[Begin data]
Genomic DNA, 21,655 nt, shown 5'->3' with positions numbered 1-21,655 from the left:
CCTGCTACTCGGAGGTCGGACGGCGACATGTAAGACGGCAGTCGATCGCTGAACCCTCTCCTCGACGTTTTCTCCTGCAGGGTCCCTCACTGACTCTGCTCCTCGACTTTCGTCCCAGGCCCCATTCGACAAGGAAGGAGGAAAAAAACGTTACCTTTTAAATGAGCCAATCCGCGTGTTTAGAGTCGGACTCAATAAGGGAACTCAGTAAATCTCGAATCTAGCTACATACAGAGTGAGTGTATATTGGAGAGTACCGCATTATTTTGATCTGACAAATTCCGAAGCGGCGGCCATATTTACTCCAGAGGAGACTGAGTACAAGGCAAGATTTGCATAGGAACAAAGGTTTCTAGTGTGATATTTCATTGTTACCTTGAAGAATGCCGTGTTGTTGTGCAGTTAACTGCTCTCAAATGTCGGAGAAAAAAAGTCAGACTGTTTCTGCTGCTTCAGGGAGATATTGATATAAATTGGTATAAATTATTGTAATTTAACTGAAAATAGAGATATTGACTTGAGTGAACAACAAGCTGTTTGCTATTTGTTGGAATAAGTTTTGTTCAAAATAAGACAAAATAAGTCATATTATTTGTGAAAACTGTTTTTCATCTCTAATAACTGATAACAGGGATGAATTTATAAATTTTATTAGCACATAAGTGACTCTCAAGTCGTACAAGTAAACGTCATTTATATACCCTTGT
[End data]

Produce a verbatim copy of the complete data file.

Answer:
Genomic DNA, 21,655 nt, shown 5'->3' with positions numbered 1-21,655 from the left:
CCTGCTACTCGGAGGTCGGACGGCGACATGTAAGACGGCAGTCGATCGCTGAACCCTCTCCTCGACGTTTTCTCCTGCAGGGTCCCTCACTGACTCTGCTCCTCGACTTTCGTCCCAGGCCCCATTCGACAAGGAAGGAGGAAAAAAACGTTACCTTTTAAATGAGCCAATCCGCGTGTTTAGAGTCGGACTCAATAAGGGAACTCAGTAAATCTCGAATCTAGCTACATACAGAGTGAGTGTATATTGGAGAGTACCGCATTATTTTGATCTGACAAATTCCGAAGCGGCGGCCATATTTACTCCAGAGGAGACTGAGTACAAGGCAAGATTTGCATAGGAACAAAGGTTTCTAGTGTGATATTTCATTGTTACCTTGAAGAATGCCGTGTTGTTGTGCAGTTAACTGCTCTCAAATGTCGGAGAAAAAAAGTCAGACTGTTTCTGCTGCTTCAGGGAGATATTGATATAAATTGGTATAAATTATTGTAATTTAACTGAAAATAGAGATATTGACTTGAGTGAACAACAAGCTGTTTGCTATTTGTTGGAATAAGTTTTGTTCAAAATAAGACAAAATAAGTCATATTATTTGTGAAAACTGTTTTTCATCTCTAATAACTGATAACAGGGATGAATTTATAAATTTTATTAGCACATAAGTGACTCTCAAGTCGTACAAGTAAACGTCATTTATATACCCTTGT